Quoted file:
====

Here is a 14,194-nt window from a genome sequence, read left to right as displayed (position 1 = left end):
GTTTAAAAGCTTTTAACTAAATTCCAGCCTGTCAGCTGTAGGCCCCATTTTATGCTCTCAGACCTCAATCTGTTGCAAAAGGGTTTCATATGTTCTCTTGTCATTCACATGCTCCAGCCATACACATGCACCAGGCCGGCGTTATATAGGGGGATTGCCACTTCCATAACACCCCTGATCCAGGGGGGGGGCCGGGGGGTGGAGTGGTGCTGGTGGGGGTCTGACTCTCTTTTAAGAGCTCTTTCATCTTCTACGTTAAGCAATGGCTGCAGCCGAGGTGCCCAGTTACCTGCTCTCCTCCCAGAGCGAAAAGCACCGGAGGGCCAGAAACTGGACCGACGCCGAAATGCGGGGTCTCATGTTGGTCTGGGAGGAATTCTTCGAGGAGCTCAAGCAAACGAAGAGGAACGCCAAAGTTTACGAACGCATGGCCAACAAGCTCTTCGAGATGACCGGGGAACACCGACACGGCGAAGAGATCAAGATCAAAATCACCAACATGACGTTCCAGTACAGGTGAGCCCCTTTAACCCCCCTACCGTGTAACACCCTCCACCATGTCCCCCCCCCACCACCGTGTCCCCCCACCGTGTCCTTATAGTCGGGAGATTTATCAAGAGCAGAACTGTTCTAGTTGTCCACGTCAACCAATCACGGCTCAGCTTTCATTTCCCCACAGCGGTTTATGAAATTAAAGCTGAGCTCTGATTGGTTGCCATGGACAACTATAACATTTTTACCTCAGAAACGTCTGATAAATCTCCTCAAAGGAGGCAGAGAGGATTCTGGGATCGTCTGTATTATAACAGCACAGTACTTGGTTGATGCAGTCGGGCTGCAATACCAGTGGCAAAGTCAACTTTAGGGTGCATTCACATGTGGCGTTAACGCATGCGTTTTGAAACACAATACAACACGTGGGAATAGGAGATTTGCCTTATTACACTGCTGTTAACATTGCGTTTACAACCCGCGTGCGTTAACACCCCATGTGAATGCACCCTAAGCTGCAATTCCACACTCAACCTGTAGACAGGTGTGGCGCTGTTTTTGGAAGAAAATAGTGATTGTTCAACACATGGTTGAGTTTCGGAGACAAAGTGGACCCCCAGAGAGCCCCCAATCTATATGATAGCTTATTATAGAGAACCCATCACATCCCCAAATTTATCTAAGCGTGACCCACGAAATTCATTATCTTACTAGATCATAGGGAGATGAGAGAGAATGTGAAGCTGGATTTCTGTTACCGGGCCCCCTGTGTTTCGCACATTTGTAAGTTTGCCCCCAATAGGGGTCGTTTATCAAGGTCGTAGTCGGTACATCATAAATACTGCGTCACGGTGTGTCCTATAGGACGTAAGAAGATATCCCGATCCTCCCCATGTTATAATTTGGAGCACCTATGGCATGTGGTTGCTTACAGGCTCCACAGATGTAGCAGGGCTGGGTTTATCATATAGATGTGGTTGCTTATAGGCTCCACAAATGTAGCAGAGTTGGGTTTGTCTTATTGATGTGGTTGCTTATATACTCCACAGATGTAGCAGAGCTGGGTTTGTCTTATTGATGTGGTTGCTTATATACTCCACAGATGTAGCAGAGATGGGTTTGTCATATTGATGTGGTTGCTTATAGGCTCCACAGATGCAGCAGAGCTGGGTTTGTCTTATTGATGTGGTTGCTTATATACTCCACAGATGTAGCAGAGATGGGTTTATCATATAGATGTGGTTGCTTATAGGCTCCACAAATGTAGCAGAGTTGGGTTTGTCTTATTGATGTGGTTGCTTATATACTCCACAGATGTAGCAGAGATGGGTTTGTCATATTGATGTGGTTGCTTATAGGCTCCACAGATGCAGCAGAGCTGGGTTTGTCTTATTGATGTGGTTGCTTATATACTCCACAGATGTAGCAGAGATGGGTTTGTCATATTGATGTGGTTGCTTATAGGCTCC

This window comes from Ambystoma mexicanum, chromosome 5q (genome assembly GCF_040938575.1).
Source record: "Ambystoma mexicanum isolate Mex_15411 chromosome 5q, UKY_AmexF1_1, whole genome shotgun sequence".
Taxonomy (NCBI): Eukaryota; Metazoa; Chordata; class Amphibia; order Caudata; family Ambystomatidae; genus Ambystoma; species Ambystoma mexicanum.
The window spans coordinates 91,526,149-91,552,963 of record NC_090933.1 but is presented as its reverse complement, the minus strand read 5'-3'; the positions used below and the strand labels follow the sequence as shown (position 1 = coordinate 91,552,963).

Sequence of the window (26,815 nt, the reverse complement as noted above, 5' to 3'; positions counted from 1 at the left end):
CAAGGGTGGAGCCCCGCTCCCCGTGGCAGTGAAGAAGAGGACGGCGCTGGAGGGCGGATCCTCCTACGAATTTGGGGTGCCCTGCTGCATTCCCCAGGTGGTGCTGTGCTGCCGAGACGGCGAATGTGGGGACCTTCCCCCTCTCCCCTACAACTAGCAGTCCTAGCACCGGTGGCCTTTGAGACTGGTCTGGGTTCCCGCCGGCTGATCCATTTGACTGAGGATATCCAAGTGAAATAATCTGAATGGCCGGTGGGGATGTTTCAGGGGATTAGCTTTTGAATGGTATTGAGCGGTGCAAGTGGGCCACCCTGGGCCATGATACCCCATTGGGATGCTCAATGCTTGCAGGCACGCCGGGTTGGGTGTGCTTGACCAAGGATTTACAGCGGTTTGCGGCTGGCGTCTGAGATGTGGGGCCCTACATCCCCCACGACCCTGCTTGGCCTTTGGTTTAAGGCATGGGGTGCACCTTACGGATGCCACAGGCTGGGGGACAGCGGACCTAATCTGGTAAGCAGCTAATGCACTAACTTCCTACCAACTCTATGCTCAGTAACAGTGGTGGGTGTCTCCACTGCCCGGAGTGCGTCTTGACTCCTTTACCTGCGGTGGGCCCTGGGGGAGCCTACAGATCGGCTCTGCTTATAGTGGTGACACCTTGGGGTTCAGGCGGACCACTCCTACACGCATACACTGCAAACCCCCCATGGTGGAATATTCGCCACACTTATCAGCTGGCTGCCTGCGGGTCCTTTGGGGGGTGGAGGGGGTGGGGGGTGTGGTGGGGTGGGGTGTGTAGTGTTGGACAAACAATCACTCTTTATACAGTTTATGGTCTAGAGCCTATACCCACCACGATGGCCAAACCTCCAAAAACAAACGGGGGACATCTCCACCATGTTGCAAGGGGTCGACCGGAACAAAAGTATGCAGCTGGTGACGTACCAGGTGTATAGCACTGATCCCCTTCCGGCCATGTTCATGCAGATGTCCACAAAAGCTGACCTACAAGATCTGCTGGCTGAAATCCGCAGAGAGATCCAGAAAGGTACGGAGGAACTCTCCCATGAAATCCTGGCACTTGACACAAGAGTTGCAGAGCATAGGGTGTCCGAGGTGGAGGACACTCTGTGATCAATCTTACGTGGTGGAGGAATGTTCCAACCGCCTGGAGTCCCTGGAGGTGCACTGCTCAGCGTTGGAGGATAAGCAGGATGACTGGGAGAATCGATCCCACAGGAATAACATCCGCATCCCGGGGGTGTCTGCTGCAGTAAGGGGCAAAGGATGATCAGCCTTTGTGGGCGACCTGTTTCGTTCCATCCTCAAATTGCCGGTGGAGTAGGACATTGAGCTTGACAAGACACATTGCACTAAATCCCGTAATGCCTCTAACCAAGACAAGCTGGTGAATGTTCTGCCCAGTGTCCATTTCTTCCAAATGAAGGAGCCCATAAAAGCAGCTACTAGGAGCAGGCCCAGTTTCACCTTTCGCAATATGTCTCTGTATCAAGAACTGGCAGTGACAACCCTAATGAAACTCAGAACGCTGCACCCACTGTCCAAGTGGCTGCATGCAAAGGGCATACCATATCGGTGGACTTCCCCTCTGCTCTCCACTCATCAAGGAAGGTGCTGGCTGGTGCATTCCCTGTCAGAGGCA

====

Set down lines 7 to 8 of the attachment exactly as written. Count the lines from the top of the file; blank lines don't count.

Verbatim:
Sequence of the window (26,815 nt, the reverse complement as noted above, 5' to 3'; positions counted from 1 at the left end):
CAAGGGTGGAGCCCCGCTCCCCGTGGCAGTGAAGAAGAGGACGGCGCTGGAGGGCGGATCCTCCTACGAATTTGGGGTGCCCTGCTGCATTCCCCAGGTGGTGCTGTGCTGCCGAGACGGCGAATGTGGGGACCTTCCCCCTCTCCCCTACAACTAGCAGTCCTAGCACCGGTGGCCTTTGAGACTGGTCTGGGTTCCCGCCGGCTGATCCATTTGACTGAGGATATCCAAGTGAAATAATCTGAATGGCCGGTGGGGATGTTTCAGGGGATTAGCTTTTGAATGGTATTGAGCGGTGCAAGTGGGCCACCCTGGGCCATGATACCCCATTGGGATGCTCAATGCTTGCAGGCACGCCGGGTTGGGTGTGCTTGACCAAGGATTTACAGCGGTTTGCGGCTGGCGTCTGAGATGTGGGGCCCTACATCCCCCACGACCCTGCTTGGCCTTTGGTTTAAGGCATGGGGTGCACCTTACGGATGCCACAGGCTGGGGGACAGCGGACCTAATCTGGTAAGCAGCTAATGCACTAACTTCCTACCAACTCTATGCTCAGTAACAGTGGTGGGTGTCTCCACTGCCCGGAGTGCGTCTTGACTCCTTTACCTGCGGTGGGCCCTGGGGGAGCCTACAGATCGGCTCTGCTTATAGTGGTGACACCTTGGGGTTCAGGCGGACCACTCCTACACGCATACACTGCAAACCCCCCATGGTGGAATATTCGCCACACTTATCAGCTGGCTGCCTGCGGGTCCTTTGGGGGGTGGAGGGGGTGGGGGGTGTGGTGGGGTGGGGTGTGTAGTGTTGGACAAACAATCACTCTTTATACAGTTTATGGTCTAGAGCCTATACCCACCACGATGGCCAAACCTCCAAAAACAAACGGGGGACATCTCCACCATGTTGCAAGGGGTCGACCGGAACAAAAGTATGCAGCTGGTGACGTACCAGGTGTATAGCACTGATCCCCTTCCGGCCATGTTCATGCAGATGTCCACAAAAGCTGACCTACAAGATCTGCTGGCTGAAATCCGCAGAGAGATCCAGAAAGGTACGGAGGAACTCTCCCATGAAATCCTGGCACTTGACACAAGAGTTGCAGAGCATAGGGTGTCCGAGGTGGAGGACACTCTGTGATCAATCTTACGTGGTGGAGGAATGTTCCAACCGCCTGGAGTCCCTGGAGGTGCACTGCTCAGCGTTGGAGGATAAGCAGGATGACTGGGAGAATCGATCCCACAGGAATAACATCCGCATCCCGGGGGTGTCTGCTGCAGTAAGGGGCAAAGGATGATCAGCCTTTGTGGGCGACCTGTTTCGTTCCATCCTCAAATTGCCGGTGGAGTAGGACATTGAGCTTGACAAGACACATTGCACTAAATCCCGTAATGCCTCTAACCAAGACAAGCTGGTGAATGTTCTGCCCAGTGTCCATTTCTTCCAAATGAAGGAGCCCATAAAAGCAGCTACTAGGAGCAGGCCCAGTTTCACCTTTCGCAATATGTCTCTGTATCAAGAACTGGCAGTGACAACCCTAATGAAACTCAGAACGCTGCACCCACTGTCCAAGTGGCTGCATGCAAAGGGCATACCATATCGGTGGACTTCCCCTCTGCTCTCCACTCATCAAGGAAGGTGCTGGCTGGTGCATTCCCTGTCAGAGGCA